Iceland is probably now on the down-slope of it’s time in the sun, there was a period where it was the in vogue destination. Extreme cold, whale sushi, northern lights. A darn sight different to London in February. Before it was cool, my wife and I visited this most fantastic of places and I have to say, if you haven’t been, you absolutely should. Three or four days is plenty, pack in as many activities as you can, and make sure you’ve saved up some pennies! One of the biggest tourist attractions in Reykjavik is a place called the blue lagoon. Imagine an open air swimming pool or lido, except you’re surround by snow and ice and the water is forty degrees Celsius. I’m sure it’s a lovely place to visit, but I love original experiences. With a few emails and phone calls i’d found a company that would escort you on a hike to the source of the water that feeds the blue lagoon. It’s a two hour trek and you have to dodge pools of methane, but the experience is truly unique. Our guide (pronounced funnar) was an absolute hero. He jumped in the heated river as well and then said that we had to do the viking challenge, which is to run into the snow, roll around in it and then jump back into the water. All of my nerve endings were activated at once, a buzz like no other. I implore you to go, the ground is alive with volcanic activity and the landscape is so alien. Only a few hours flight, put it at the top of your next holiday list.
In a nutshell the golden hour is the time just after sunrise and just before sunset.
What are we looking for?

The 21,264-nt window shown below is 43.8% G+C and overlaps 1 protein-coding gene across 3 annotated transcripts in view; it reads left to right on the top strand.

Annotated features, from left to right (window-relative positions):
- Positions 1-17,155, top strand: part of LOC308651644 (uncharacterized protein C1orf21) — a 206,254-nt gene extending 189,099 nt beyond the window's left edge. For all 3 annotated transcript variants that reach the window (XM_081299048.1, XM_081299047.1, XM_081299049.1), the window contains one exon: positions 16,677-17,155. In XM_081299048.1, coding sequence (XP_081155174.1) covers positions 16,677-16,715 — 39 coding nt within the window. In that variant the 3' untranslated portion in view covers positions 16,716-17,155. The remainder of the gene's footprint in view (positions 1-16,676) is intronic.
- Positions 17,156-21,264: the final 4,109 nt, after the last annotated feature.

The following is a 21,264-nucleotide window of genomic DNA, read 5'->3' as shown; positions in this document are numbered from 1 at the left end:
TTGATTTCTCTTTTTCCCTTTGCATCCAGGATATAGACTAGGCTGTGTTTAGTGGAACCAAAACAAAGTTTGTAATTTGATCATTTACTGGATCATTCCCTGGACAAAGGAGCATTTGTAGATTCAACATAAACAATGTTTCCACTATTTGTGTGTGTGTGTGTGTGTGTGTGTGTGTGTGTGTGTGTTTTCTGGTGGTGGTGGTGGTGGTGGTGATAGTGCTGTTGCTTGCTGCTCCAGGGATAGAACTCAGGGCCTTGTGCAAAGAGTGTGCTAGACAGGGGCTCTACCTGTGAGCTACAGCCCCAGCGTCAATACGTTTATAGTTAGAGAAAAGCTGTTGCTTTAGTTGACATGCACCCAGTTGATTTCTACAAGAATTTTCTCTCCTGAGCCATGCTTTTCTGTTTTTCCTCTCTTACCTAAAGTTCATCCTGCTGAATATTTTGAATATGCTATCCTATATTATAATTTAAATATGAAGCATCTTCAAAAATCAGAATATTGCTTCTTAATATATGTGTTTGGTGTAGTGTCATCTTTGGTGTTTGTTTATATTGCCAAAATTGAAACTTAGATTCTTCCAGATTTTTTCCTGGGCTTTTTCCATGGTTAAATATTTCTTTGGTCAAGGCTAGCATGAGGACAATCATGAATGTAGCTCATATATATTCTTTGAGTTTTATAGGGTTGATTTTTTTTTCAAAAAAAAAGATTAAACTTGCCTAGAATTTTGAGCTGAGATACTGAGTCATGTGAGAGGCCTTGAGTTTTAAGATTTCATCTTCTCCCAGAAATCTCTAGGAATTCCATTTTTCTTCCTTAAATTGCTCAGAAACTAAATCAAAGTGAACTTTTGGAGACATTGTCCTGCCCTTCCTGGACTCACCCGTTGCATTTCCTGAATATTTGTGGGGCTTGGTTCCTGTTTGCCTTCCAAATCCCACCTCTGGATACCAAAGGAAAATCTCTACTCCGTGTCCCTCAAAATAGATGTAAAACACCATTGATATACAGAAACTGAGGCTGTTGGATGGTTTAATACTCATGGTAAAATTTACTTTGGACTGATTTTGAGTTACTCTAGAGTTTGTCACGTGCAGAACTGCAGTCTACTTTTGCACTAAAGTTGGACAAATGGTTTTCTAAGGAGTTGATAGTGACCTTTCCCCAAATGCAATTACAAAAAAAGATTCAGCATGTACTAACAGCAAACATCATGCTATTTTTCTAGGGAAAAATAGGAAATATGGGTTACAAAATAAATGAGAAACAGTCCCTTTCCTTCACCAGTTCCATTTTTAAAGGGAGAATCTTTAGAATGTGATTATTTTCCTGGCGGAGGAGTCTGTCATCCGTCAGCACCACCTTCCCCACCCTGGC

The reason this light is so coveted is because of the angle of the light. As the sun drops lower on the horizon, the light coming from the sun has to travel through more of the earths atmosphere. As such it becomes more diffuse and therefore softer and more flattering for portraits. Why more flattering? The light lands evenly across the face with no harsh shadows.
Those glorious colours in the sky? That’s sunlight hitting all the rubbish that’s in our atmosphere. Space junk, atmospheric junk, all the junk.
During the summer months just before sunset and just after sunrise (this doesn’t really apply in winter, plus it’s cold, no one wants to be outside) the landscape is bathed in a warm orange glow that lasts for about an hour, sometimes longer.
What else is the golden hour good for and is it good for wedding photography?
The golden hour, or magic hour as it’s sometimes known, is a celebration of the light coming at your face! …at a very low angle. If you face the sun, everything you look at will be lit from behind. This is called back-lighting and it’s rather desirable because it firstly creates a halo around the subject, which is golden and looks ace, and secondly, it creates clear delineation between the subject and the background. Lastly, because the light is behind the subject, then the face (if you’re shooting portraits) is in perfect, evenly lit reflected light – no weird shadows, just soft loveliness.
In the space of half an hour you can achieve quite different looks and the only thing that has changed is the sun has set. Golden warmth in the evening sun, followed by a brief window to shoot with any background you choose in perfectly even light. That’s enough then, back we go to the party!